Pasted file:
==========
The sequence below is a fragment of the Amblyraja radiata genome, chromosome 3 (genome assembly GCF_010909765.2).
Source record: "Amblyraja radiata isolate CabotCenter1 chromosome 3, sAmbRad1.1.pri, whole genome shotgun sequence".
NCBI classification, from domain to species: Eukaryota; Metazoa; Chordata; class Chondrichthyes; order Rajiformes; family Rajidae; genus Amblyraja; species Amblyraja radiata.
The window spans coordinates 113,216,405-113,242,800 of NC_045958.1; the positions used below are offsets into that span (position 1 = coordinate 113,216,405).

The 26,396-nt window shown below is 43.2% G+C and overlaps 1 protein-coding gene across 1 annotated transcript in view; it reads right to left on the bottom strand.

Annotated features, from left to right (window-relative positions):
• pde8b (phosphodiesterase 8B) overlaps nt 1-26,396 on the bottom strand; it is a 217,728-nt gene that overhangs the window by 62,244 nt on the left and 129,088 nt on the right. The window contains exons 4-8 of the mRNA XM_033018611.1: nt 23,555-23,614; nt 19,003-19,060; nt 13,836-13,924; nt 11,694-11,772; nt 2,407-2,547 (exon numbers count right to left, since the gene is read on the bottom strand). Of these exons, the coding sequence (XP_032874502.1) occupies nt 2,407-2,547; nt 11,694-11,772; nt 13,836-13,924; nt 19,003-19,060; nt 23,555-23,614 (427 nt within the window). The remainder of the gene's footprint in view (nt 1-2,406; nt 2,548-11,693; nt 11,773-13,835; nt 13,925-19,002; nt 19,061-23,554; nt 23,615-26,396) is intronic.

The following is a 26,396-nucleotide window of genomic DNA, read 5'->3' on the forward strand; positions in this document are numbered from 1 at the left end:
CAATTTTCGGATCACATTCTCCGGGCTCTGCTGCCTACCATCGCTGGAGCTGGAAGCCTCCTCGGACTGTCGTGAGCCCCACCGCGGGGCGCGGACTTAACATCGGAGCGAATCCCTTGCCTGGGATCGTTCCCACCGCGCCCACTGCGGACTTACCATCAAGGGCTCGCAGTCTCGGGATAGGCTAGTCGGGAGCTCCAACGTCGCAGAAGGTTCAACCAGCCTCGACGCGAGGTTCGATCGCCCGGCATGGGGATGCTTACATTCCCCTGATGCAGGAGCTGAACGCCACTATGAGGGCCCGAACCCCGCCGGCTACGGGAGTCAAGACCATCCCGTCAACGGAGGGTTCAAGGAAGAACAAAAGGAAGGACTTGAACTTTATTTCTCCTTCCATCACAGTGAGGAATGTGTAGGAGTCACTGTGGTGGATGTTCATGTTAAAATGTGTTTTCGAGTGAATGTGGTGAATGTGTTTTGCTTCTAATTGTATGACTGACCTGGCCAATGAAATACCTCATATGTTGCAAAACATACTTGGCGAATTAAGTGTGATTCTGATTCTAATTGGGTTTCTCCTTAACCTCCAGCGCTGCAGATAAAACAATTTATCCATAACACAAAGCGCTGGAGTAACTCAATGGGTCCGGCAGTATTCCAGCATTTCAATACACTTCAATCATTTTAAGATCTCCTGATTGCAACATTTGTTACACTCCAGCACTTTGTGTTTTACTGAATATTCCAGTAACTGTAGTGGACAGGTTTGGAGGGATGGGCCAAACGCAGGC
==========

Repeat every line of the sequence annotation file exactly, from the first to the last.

The sequence below is a fragment of the Amblyraja radiata genome, chromosome 3 (genome assembly GCF_010909765.2).
Source record: "Amblyraja radiata isolate CabotCenter1 chromosome 3, sAmbRad1.1.pri, whole genome shotgun sequence".
NCBI classification, from domain to species: Eukaryota; Metazoa; Chordata; class Chondrichthyes; order Rajiformes; family Rajidae; genus Amblyraja; species Amblyraja radiata.
The window spans coordinates 113,216,405-113,242,800 of NC_045958.1; the positions used below are offsets into that span (position 1 = coordinate 113,216,405).

The 26,396-nt window shown below is 43.2% G+C and overlaps 1 protein-coding gene across 1 annotated transcript in view; it reads right to left on the bottom strand.

Annotated features, from left to right (window-relative positions):
• pde8b (phosphodiesterase 8B) overlaps nt 1-26,396 on the bottom strand; it is a 217,728-nt gene that overhangs the window by 62,244 nt on the left and 129,088 nt on the right. The window contains exons 4-8 of the mRNA XM_033018611.1: nt 23,555-23,614; nt 19,003-19,060; nt 13,836-13,924; nt 11,694-11,772; nt 2,407-2,547 (exon numbers count right to left, since the gene is read on the bottom strand). Of these exons, the coding sequence (XP_032874502.1) occupies nt 2,407-2,547; nt 11,694-11,772; nt 13,836-13,924; nt 19,003-19,060; nt 23,555-23,614 (427 nt within the window). The remainder of the gene's footprint in view (nt 1-2,406; nt 2,548-11,693; nt 11,773-13,835; nt 13,925-19,002; nt 19,061-23,554; nt 23,615-26,396) is intronic.

The following is a 26,396-nucleotide window of genomic DNA, read 5'->3' on the forward strand; positions in this document are numbered from 1 at the left end:
CAATTTTCGGATCACATTCTCCGGGCTCTGCTGCCTACCATCGCTGGAGCTGGAAGCCTCCTCGGACTGTCGTGAGCCCCACCGCGGGGCGCGGACTTAACATCGGAGCGAATCCCTTGCCTGGGATCGTTCCCACCGCGCCCACTGCGGACTTACCATCAAGGGCTCGCAGTCTCGGGATAGGCTAGTCGGGAGCTCCAACGTCGCAGAAGGTTCAACCAGCCTCGACGCGAGGTTCGATCGCCCGGCATGGGGATGCTTACATTCCCCTGATGCAGGAGCTGAACGCCACTATGAGGGCCCGAACCCCGCCGGCTACGGGAGTCAAGACCATCCCGTCAACGGAGGGTTCAAGGAAGAACAAAAGGAAGGACTTGAACTTTATTTCTCCTTCCATCACAGTGAGGAATGTGTAGGAGTCACTGTGGTGGATGTTCATGTTAAAATGTGTTTTCGAGTGAATGTGGTGAATGTGTTTTGCTTCTAATTGTATGACTGACCTGGCCAATGAAATACCTCATATGTTGCAAAACATACTTGGCGAATTAAGTGTGATTCTGATTCTAATTGGGTTTCTCCTTAACCTCCAGCGCTGCAGATAAAACAATTTATCCATAACACAAAGCGCTGGAGTAACTCAATGGGTCCGGCAGTATTCCAGCATTTCAATACACTTCAATCATTTTAAGATCTCCTGATTGCAACATTTGTTACACTCCAGCACTTTGTGTTTTACTGAATATTCCAGTAACTGTAGTGGACAGGTTTGGAGGGATGGGCCAAACGCAGGC